The hymn is an alphabetical acrostic of 31 lines, each line consisting of two half-lines which rhyme. The hymn is attributed to Judah HeHasid, a medieval German scholar and kabbalist. Through the generations, rabbinical authorities have deemed this hymn so holy and sublime, that it should only be recited on Shabbat and Jewish holidays. The restriction was to ensure that it did not become overly familiar and mundane. The ark is opened, in deference to the holiness of the hymn, and the congregation stands. The hymn is honored, too, by its prominent place at the close of the Shabbat morning service.

The liturgy of the morning service is made up of many different moods and purposes. As in so many of our prayers, there are myriads of requests: We beg to be healed from sickness; we ask for sustenance and livelihood; we yearn for the Redemption. And here, as we are about to close our prayer books and leave the synagogue, we turn around and say—G-d, you are glorious and wondrous and we want to sing you our praises and honor you! I love this prayer. It just feels so good to say “I love You” with no ulterior motives, no hidden agenda. I find that the sacredness of language of the Hymn of Glory does not detract from the fact that this hymn is simply a love song, celebrating the magnificence and strengths of G-d, and telling Him that we long to bask in His loving kindness. And it’s so appropriate that this hymn is traditionally led by a child. Who better to sing out in pure adulation than a child?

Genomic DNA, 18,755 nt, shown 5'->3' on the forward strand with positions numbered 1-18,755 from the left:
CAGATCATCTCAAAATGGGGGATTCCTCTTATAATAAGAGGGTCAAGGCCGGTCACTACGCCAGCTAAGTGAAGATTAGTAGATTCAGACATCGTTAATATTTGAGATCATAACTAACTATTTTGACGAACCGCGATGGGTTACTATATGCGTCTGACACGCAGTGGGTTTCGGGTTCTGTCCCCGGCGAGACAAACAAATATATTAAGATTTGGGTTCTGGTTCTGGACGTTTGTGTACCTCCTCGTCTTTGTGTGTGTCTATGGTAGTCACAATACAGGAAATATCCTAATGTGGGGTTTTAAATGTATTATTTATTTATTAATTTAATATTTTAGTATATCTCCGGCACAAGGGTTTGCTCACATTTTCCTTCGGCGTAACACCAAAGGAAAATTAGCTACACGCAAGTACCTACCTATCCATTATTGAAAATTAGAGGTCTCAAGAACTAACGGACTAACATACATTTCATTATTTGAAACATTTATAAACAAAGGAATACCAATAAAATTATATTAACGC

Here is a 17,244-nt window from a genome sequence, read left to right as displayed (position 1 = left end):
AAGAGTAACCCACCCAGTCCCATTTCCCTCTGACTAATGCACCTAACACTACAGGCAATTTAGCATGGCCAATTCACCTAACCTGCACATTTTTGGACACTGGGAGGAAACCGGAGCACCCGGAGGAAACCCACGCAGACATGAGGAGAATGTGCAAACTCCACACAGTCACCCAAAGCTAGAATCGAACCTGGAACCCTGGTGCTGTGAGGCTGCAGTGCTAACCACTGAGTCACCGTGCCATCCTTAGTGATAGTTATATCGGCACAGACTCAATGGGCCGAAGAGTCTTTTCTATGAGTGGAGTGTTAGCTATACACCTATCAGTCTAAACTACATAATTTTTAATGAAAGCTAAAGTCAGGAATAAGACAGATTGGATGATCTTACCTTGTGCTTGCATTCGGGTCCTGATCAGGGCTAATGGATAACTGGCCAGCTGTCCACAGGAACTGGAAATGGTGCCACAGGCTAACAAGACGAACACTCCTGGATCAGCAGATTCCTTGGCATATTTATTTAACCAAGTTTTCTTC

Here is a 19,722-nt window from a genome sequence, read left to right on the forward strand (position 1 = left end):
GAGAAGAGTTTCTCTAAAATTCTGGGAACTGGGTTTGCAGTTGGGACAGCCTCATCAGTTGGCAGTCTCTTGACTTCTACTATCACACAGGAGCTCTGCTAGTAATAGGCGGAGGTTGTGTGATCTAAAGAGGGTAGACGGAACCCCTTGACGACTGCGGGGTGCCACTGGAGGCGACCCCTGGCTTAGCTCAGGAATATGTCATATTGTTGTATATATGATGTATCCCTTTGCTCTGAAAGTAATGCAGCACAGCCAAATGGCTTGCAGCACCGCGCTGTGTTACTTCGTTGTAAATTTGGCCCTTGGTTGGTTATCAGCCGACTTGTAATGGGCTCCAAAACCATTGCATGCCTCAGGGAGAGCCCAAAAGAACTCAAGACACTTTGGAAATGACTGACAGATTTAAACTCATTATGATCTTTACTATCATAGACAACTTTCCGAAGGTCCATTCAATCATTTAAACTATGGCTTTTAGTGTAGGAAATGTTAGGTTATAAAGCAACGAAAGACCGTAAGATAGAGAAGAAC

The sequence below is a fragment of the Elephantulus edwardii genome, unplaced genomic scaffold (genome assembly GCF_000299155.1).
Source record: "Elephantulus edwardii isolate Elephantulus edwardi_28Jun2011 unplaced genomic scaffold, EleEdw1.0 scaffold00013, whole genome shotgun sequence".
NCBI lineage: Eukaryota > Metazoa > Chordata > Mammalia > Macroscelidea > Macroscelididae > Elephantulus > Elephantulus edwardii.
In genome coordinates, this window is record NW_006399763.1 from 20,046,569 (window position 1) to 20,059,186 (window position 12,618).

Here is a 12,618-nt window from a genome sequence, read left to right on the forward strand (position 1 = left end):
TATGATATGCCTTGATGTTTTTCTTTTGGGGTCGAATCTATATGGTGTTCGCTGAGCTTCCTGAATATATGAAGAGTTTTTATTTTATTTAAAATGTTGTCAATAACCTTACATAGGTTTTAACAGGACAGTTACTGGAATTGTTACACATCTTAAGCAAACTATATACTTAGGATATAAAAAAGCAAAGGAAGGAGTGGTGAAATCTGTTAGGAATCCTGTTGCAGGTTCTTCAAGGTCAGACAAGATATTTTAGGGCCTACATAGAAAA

The metaphors are bold and vivid, poetic and powerful. And I’d like to share some of the verses with you:

“I shall compose pleasant psalms and weave hymns, because for You shall my soul pine. My soul desires the shelter of your hand, to know every mystery of Your secrets. Each time I speak of Your glory, my heart longs for Your love. Therefore I shall speak about You, about Your glories. Your name I shall honor with loving songs. They named Your powerful deeds: “Your greatness,” “Your strength.” They made parables about You and symbolized You in a myriad of visions of You, yet here You are, One in all the different forms.”